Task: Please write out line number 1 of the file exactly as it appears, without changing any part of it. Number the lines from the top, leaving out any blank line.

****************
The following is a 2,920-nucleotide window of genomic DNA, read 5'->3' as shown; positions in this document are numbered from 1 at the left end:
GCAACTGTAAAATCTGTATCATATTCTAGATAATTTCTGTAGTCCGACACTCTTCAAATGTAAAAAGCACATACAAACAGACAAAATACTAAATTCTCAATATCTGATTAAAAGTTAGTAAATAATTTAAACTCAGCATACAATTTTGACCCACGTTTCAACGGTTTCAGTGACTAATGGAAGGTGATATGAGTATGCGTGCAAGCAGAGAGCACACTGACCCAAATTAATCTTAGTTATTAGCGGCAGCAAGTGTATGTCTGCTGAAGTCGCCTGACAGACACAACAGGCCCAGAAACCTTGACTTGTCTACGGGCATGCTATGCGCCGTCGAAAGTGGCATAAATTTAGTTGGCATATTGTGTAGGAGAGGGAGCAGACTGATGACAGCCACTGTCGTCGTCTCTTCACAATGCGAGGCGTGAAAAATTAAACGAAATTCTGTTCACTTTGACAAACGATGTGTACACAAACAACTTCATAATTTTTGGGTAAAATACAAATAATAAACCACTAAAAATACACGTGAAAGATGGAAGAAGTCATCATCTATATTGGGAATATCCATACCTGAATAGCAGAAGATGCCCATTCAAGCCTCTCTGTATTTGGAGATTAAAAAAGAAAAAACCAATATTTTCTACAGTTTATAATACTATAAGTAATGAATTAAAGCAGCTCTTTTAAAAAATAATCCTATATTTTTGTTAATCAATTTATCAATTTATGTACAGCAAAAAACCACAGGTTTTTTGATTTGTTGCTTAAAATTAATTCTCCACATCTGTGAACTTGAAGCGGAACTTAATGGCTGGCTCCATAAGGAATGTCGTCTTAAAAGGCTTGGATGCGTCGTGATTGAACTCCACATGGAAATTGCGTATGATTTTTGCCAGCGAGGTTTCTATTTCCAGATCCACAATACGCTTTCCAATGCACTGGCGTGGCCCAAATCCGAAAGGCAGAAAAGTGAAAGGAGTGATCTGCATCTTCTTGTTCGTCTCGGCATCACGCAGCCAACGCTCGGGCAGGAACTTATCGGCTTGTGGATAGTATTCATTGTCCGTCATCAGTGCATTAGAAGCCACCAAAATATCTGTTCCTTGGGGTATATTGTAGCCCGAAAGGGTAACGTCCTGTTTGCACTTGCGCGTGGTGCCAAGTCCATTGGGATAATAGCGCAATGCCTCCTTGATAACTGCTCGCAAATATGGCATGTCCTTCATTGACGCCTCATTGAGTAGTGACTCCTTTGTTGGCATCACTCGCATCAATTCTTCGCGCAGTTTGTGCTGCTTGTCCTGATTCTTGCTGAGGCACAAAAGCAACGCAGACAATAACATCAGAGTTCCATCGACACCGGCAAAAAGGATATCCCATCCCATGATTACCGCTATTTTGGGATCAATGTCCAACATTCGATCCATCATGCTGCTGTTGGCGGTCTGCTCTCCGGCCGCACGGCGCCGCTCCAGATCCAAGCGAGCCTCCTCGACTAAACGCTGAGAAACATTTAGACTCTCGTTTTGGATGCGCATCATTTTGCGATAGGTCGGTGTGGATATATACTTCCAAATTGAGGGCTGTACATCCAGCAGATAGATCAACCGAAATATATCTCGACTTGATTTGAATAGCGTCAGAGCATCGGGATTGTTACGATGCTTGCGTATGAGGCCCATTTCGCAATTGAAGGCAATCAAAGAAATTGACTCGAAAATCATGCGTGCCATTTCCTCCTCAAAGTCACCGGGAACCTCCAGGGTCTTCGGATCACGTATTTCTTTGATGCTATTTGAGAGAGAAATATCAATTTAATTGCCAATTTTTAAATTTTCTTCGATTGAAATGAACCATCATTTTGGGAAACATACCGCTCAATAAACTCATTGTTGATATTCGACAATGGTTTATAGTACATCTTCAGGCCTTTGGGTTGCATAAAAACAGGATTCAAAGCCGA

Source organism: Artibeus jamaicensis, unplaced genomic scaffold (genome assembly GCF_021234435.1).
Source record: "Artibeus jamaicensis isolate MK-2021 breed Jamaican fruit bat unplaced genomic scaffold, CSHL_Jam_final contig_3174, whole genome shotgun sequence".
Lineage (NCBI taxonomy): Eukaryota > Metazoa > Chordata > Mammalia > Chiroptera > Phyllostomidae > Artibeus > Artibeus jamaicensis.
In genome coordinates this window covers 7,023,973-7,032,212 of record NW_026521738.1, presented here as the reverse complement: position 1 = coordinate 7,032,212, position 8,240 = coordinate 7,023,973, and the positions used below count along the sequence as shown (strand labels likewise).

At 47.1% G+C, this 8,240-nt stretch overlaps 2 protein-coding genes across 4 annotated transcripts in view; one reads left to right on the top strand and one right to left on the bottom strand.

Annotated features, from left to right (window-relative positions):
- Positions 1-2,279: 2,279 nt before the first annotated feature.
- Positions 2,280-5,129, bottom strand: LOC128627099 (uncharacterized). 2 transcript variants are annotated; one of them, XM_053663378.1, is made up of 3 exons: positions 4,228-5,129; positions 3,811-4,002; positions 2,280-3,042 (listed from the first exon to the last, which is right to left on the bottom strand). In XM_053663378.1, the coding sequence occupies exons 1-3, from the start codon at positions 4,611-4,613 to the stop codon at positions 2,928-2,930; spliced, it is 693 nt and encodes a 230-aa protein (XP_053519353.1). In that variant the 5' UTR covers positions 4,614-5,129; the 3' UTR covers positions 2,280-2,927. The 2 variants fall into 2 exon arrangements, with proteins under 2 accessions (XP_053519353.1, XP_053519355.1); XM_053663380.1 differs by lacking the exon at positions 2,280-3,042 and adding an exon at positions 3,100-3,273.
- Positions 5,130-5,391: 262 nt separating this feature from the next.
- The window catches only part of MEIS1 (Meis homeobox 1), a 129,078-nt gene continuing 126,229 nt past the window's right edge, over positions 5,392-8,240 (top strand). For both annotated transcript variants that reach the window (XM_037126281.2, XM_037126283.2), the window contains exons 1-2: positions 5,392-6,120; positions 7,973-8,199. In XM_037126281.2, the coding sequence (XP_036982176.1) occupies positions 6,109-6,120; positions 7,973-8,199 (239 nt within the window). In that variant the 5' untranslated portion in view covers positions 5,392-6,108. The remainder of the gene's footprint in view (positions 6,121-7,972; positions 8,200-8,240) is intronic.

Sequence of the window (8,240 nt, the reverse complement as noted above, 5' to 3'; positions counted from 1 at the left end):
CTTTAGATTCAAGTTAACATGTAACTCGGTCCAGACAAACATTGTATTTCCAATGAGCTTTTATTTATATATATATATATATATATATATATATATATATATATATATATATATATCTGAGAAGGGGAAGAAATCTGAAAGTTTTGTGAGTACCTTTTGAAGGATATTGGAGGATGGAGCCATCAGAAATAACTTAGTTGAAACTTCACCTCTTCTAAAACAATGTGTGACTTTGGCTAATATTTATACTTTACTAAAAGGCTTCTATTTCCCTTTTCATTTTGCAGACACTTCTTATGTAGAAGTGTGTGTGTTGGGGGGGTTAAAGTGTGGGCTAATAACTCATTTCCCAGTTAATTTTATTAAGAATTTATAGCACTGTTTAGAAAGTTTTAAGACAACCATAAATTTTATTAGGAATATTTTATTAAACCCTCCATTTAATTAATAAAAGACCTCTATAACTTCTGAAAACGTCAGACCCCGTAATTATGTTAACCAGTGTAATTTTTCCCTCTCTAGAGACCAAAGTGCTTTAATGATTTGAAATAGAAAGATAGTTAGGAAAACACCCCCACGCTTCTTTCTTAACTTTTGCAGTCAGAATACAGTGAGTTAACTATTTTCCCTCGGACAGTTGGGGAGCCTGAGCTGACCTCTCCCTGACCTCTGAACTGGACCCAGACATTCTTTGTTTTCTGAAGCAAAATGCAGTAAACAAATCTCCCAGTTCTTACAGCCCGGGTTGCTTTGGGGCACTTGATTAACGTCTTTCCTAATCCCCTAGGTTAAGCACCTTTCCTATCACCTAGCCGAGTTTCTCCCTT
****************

The following is a 2,920-nucleotide window of genomic DNA, read 5'->3' as shown; positions in this document are numbered from 1 at the left end: